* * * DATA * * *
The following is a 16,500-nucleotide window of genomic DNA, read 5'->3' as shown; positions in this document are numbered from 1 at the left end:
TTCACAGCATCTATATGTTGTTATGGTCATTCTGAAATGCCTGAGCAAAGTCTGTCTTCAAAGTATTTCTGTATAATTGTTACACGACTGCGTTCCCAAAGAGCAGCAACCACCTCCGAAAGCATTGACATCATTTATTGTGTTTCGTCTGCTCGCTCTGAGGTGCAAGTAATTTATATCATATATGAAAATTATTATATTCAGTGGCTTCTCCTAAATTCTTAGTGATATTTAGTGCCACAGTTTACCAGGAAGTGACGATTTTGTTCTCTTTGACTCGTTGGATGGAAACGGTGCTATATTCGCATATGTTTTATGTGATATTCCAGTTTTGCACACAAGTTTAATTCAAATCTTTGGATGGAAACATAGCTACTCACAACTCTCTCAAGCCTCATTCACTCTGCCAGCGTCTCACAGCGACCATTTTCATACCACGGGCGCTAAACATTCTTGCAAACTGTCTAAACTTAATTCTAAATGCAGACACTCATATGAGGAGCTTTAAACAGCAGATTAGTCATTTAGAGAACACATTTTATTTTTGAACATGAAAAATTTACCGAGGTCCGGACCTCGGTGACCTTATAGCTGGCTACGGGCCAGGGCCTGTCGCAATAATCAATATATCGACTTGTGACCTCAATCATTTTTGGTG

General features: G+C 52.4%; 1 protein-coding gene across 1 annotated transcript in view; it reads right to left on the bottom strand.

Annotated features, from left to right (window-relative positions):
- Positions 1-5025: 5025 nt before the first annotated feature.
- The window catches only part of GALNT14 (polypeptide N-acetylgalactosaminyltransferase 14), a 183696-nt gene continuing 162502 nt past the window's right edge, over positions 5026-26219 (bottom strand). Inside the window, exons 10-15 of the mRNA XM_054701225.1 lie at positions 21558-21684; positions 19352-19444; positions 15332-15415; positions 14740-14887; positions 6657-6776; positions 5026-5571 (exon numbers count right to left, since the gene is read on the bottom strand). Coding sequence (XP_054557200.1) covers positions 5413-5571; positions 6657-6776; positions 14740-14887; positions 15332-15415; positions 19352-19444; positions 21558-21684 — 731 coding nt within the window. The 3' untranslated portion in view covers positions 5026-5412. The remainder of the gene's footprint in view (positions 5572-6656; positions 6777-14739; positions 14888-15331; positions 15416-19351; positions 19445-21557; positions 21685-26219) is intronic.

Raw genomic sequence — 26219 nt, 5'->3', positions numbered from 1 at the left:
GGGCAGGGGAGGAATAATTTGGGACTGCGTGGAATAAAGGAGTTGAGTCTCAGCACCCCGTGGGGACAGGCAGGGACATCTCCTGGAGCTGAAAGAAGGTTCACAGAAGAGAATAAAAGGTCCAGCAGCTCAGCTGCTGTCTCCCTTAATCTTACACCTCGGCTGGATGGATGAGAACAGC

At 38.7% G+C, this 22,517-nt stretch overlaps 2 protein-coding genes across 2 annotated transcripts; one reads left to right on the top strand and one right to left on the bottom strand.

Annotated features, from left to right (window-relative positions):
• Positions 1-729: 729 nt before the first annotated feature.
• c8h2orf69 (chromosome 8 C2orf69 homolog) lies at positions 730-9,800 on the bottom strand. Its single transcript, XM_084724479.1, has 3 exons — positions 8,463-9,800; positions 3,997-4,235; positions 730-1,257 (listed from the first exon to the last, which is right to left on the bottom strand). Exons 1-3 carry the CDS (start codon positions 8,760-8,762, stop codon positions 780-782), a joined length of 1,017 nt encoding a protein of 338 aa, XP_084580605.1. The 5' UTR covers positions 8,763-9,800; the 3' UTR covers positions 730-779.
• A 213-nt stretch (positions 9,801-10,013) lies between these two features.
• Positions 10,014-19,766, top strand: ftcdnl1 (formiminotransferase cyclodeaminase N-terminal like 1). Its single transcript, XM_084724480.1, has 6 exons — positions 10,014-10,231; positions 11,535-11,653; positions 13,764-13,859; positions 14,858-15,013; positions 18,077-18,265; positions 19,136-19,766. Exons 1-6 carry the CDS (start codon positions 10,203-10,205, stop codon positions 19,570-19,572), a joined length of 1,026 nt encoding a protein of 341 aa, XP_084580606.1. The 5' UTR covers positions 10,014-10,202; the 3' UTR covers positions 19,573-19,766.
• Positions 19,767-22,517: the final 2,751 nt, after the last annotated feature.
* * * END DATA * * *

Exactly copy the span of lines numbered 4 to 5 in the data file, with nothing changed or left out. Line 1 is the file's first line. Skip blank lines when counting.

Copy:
Annotated features, from left to right (window-relative positions):
- Positions 1-5025: 5025 nt before the first annotated feature.